Allegro (1947)

Over the weekend I was listening to Spotify and I heard a musical I’d never heard before by Rogers and Hammerstein II, as you can tell by this post title it was Allegro. Allegro was the third collaboration between Richard Rogers and Oscar Hammerstein II. It seems like from what I’ve read Rogers and Hammerstein, who had already changed musicals forever with Oklahoma wanted to change it again with Allegro, unfortunately that did not happen. Yes, there will be spoilers to follow, but it is unlikely that many of you have seen Allegro before.

Allegro sounds like an interesting show as it follows a man as he grows up Act 1 covers birth to college and end with his marriage to his girl back home, Act 2 is his adulthood with takes place in the Depression until age 35. It has a bit of a feel of Our Town with a Greek Chorus who pops up here and there and the stage was empty, with props and projections helping indicate setting. The story is simple a guy Joseph Taylor Jr. wants to follow in his father’s footsteps and be a doctor in his home town but when the Depression hit  Joseph and his new wife, his long time sweetheart, are experiencing poverty for the first time in their lives. So Joe is persuaded to go to the big city and earn some money to build a hospital in town, his father’s wish, and have enough money to raise some children. However when he gets to Chicago he realizes that this is not the job he really wanted as he is dealing with hypochondriacs and attending cocktail parties. Joe is offered the job of physician-in-chief of the hospital and Joe finally has a revelation if what to do and he refuses the position and return to home with a nurse who admires him from Chicago and his friend from college.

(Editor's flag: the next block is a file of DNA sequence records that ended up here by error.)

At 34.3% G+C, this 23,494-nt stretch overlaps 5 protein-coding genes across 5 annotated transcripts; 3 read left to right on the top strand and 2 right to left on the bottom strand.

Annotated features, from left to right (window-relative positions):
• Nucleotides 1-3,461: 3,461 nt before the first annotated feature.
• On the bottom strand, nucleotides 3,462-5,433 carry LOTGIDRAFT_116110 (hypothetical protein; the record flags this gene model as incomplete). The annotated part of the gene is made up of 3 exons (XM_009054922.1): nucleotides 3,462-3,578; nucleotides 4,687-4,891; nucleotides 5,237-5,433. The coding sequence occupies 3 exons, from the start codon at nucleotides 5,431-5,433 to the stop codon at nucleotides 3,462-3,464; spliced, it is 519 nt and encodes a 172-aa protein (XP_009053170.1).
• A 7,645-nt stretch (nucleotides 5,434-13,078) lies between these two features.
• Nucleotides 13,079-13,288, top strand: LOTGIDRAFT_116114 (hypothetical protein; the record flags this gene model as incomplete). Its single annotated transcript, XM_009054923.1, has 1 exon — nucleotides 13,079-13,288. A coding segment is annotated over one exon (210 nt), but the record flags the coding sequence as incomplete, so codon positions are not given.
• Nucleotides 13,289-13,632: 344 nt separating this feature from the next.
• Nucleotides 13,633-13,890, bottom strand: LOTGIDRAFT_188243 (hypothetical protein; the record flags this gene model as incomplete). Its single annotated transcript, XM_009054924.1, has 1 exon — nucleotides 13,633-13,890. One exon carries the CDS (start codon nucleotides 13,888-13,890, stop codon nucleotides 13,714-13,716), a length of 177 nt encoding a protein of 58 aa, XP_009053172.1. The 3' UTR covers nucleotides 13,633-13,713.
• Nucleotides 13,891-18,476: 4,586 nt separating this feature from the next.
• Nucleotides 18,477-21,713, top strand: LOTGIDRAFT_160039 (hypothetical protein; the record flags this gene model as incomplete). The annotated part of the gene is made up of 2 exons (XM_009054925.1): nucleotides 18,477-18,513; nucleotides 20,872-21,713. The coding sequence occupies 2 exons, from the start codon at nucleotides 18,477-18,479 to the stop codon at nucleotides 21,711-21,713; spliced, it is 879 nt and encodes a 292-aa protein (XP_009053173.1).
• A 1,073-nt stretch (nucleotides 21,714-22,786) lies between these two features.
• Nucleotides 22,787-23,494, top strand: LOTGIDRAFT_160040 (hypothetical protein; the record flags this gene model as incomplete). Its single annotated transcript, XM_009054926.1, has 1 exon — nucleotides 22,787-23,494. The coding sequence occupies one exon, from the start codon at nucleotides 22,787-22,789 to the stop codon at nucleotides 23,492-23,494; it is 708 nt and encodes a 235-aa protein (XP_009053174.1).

I read about the musical online and found that Stephen Sondheim indicated that it was a metaphor for what happened to R&H who after Oklahoma and Carousel were in demand all over the place. In Frederick Nolan’s book about the pair’s music he says “Reexamined today, Allegro‘s main fault seems to have been that it was ahead of its time, the integration of story and music far too advanced even for audiences now becoming accustomed to musicals which actually had stories.” This is the most experimental musical that R&H did as they were afraid to alienate their audience. However we must be thankful for Allegro as without it we might not have had the Pulitzer Prize winning musical South Pacific.

Allegro is one of the handful of lesser known musicals by Rogers and Hammerstein along with Pipe Dream and Me and Juliet. It would be really cool if these musicals got a second chance on stage, as I for one would love to go see all three of them.

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